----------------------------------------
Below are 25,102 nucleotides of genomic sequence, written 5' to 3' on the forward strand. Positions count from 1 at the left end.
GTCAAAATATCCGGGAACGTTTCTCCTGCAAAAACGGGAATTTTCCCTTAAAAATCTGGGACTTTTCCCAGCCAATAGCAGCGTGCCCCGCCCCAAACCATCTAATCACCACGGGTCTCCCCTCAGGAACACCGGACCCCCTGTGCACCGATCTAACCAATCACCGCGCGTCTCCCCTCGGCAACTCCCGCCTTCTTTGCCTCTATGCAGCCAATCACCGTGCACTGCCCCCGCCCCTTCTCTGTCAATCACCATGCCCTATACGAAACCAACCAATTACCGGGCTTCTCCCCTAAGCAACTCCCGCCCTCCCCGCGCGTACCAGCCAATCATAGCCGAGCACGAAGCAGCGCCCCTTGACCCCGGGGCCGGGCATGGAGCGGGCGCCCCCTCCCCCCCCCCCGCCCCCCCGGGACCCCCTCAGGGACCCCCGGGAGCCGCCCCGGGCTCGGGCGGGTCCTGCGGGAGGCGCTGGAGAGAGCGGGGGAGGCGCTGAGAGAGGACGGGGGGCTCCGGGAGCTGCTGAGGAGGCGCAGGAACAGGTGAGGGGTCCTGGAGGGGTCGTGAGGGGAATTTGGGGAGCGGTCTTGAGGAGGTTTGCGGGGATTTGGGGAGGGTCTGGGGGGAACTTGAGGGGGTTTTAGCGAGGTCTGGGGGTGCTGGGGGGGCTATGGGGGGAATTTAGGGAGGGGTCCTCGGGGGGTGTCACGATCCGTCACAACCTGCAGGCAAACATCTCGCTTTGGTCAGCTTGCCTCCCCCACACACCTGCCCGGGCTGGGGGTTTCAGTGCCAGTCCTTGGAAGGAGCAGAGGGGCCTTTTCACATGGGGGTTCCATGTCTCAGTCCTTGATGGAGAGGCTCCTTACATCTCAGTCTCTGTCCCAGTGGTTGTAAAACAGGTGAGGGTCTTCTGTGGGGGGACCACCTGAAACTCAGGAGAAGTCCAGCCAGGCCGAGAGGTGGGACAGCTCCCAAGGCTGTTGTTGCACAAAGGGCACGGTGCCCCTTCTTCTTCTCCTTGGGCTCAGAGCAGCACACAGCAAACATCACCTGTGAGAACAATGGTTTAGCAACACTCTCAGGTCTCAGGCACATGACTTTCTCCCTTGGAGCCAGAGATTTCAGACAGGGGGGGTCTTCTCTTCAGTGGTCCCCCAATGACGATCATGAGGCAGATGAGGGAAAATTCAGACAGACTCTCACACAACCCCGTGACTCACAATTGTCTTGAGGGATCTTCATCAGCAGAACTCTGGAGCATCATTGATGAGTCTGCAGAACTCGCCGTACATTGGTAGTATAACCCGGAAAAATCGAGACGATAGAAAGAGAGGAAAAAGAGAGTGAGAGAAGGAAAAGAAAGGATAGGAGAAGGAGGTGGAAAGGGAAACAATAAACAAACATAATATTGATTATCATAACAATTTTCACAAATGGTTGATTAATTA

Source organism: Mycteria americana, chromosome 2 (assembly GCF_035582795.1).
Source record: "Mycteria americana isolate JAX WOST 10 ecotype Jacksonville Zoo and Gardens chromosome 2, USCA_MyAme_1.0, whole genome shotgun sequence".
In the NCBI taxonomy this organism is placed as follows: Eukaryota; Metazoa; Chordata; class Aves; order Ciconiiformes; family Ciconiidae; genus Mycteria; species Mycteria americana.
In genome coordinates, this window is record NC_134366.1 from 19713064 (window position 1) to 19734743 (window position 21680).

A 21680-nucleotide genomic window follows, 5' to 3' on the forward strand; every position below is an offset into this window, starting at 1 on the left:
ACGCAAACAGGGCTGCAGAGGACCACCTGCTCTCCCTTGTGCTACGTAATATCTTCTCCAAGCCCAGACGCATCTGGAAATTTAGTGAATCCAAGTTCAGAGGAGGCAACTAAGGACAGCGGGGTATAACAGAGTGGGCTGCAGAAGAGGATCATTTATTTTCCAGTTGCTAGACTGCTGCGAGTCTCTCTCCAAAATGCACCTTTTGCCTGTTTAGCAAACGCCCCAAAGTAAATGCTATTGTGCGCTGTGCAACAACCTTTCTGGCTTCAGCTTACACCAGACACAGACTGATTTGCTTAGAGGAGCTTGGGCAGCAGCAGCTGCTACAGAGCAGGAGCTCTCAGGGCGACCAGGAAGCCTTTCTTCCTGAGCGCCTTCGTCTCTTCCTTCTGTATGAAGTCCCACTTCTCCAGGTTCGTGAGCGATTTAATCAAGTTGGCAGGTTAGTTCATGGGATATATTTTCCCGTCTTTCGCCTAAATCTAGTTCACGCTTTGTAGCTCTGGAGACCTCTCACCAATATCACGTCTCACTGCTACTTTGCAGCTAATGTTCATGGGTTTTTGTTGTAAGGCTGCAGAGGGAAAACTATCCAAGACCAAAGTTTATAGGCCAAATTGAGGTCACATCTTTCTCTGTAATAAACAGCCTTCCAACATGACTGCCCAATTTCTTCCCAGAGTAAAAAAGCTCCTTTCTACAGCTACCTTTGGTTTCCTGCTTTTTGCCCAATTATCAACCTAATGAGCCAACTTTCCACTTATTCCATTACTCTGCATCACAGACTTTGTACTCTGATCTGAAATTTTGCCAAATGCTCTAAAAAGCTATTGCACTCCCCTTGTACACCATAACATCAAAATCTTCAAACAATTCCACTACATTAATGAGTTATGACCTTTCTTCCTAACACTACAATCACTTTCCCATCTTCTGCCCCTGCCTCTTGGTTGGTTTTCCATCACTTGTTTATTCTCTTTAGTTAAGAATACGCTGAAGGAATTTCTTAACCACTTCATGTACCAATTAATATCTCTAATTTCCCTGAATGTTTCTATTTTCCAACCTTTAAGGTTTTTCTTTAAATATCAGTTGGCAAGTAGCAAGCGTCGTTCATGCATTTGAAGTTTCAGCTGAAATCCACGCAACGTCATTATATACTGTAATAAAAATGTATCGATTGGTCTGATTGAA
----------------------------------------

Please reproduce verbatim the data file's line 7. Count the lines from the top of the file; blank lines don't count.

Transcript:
A 21680-nucleotide genomic window follows, 5' to 3' on the forward strand; every position below is an offset into this window, starting at 1 on the left: